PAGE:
Plaintiffs in a pair of cases — Oklahoma v. Sebelius and Halbig v. Sebelius — are challenging the authority of the IRS to issue tax credits to individuals purchasing insurance through federally facilitated exchanges under the ACA. While these cases are still pending at the district court level, the Supreme Court may have already signaled that its framework for deciding these cases will be friendly to the government.
Section 1311 of the ACA provides that each State “shall, not later than January 1, 2014, establish an American Health Benefit Exchange.” Section 1321 is a fallback provision that allows for the creation of federally facilitated exchanges by requiring the Secretary of HHS to “establish and operate such Exchange within” any State that does not establish its own exchange. Section 1401 of the ACA provides a calculation for tax credits provided to individuals purchasing insurance through “an Exchange established by the State under [section] 1311.” Proponents of the aforementioned challenges argue that the ACA does not contain a calculation of tax credits for individuals purchasing insurance on a federally facilitated exchange, and therefore the IRS may not issue tax credits to those individuals. Professor Timothy Jost has countered that “such Exchange” in section 1321 refers to those exchanges established by a state under section 1311. Therefore, when other sections of the ACA (including section 1401) refer to an “Exchange established by the State under section 1311,” all of those references apply equally to federally facilitated exchanges. In light of this apparent statutory ambiguity, the IRS has promulgated a rule clarifying that tax credits will be available through both state exchanges and federally facilitated exchanges.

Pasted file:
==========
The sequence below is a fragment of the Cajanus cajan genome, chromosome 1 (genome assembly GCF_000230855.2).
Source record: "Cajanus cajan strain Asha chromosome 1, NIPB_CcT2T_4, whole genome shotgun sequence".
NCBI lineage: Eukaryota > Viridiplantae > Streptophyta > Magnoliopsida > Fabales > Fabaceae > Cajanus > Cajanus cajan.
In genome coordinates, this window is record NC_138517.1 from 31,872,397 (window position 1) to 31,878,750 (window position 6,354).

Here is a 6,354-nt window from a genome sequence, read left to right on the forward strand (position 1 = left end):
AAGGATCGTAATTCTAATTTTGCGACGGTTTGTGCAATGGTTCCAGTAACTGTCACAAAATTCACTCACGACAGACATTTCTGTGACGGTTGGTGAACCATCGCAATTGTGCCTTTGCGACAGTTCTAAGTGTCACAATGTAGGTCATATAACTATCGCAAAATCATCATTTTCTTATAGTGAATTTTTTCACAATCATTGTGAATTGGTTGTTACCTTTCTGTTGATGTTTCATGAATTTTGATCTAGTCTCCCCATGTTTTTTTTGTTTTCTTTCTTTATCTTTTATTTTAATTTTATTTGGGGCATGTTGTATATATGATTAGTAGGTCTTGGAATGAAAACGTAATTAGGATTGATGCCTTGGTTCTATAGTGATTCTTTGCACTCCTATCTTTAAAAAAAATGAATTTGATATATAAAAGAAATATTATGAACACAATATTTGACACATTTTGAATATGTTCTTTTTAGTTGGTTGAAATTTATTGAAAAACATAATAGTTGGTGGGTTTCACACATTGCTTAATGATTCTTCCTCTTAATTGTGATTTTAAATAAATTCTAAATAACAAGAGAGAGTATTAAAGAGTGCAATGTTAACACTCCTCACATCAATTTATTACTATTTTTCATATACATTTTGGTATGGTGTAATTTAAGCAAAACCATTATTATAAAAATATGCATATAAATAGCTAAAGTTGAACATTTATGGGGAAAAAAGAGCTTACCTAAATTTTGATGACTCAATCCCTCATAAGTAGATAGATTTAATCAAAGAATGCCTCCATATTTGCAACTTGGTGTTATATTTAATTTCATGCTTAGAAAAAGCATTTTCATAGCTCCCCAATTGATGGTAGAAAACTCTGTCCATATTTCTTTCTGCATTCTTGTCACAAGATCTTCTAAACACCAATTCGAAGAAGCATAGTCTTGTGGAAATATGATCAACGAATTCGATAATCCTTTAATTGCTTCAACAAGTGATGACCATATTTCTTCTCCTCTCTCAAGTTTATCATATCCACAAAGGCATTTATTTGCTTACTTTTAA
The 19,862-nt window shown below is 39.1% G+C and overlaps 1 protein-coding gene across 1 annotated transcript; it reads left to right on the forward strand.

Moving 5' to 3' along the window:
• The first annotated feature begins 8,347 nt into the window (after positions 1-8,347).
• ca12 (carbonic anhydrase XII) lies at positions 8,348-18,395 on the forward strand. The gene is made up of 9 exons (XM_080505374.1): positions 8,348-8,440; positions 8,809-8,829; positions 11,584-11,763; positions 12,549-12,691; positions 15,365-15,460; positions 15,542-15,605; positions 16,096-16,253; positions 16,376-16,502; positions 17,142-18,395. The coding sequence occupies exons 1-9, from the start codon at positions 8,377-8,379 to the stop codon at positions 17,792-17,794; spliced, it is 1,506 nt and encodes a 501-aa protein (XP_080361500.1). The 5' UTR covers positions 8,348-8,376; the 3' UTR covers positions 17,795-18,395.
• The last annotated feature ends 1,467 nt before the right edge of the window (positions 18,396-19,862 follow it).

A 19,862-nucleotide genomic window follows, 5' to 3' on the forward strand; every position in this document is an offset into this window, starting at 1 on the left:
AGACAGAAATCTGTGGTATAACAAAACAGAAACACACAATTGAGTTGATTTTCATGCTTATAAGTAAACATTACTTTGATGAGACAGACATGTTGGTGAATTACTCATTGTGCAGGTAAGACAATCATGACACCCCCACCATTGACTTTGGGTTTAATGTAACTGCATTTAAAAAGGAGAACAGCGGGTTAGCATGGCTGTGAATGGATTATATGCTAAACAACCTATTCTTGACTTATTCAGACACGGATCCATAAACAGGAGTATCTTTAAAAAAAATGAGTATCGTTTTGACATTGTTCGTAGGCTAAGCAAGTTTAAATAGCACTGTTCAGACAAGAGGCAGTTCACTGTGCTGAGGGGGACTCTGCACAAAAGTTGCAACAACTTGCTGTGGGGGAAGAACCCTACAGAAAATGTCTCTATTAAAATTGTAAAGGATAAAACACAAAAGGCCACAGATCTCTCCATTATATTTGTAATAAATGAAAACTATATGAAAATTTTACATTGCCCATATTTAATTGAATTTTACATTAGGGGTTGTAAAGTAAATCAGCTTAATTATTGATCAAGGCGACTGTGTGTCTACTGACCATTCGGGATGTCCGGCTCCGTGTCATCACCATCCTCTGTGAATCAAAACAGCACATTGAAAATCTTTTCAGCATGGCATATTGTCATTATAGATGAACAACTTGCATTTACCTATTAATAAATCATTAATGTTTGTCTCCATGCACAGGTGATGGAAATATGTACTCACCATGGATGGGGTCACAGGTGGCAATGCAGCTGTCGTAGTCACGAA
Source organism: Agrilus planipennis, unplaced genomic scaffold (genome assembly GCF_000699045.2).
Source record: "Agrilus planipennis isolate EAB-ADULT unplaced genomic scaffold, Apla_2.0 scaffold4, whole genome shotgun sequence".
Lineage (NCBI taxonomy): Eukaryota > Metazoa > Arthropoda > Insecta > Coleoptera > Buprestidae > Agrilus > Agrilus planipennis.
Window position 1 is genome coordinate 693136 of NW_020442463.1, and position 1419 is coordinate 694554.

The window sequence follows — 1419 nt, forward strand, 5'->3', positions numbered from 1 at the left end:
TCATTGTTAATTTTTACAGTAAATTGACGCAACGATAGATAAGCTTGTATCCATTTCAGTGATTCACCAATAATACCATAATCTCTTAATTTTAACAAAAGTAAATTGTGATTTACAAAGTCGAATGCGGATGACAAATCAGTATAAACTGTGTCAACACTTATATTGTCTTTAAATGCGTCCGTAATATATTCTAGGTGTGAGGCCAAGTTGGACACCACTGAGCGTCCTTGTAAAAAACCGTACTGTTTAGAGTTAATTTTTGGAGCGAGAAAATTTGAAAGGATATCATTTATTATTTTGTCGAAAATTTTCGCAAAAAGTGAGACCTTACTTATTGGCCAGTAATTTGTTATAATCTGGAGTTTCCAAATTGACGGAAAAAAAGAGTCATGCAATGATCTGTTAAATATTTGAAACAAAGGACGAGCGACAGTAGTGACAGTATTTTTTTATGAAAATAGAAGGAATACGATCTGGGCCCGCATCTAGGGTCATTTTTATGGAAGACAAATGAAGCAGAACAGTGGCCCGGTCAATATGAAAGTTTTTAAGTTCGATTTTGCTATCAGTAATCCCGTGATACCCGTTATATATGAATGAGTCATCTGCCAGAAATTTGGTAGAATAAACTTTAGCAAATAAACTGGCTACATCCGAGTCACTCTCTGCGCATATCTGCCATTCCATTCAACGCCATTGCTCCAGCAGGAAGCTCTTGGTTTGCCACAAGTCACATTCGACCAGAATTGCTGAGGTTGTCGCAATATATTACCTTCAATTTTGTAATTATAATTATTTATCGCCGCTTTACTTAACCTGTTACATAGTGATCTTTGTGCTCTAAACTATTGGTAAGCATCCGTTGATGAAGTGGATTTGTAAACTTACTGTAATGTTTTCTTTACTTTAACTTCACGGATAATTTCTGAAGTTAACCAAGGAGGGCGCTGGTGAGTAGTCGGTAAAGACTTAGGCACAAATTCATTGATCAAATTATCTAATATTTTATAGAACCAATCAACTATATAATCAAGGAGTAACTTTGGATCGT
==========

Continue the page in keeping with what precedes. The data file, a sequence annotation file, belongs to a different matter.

Under the Chevron doctrine of judicial deference, courts generally defer to agency interpretations of ambiguous statutes. However, a line of Supreme Court cases has previously suggested a “major questions exception” to Chevron whereby courts would hesitate before deferring to agency interpretations on questions of economic and political significance. The Court explained the logic of the exception in FDA v. Brown & Williamson: while Chevron deference is “premised on the theory that a statute’s ambiguity constitutes an implicit delegation from Congress to the agency,” the major questions exception reflects a belief that, “[i]n extraordinary cases, . . . there may be reason to hesitate before concluding that Congress has intended such an implicit delegation.” Last year, I noted some possible ambiguity over whether a court could invoke the “major questions exception” in a case concerning the IRS’s authority to issue tax credits through federally facilitated exchanges. But as David Baake correctly concluded, the Supreme Court’s recent decision in City of Arlington v. FCC should put an end to any notion that the “major questions exception” has continuing vitality in the Chevron doctrine.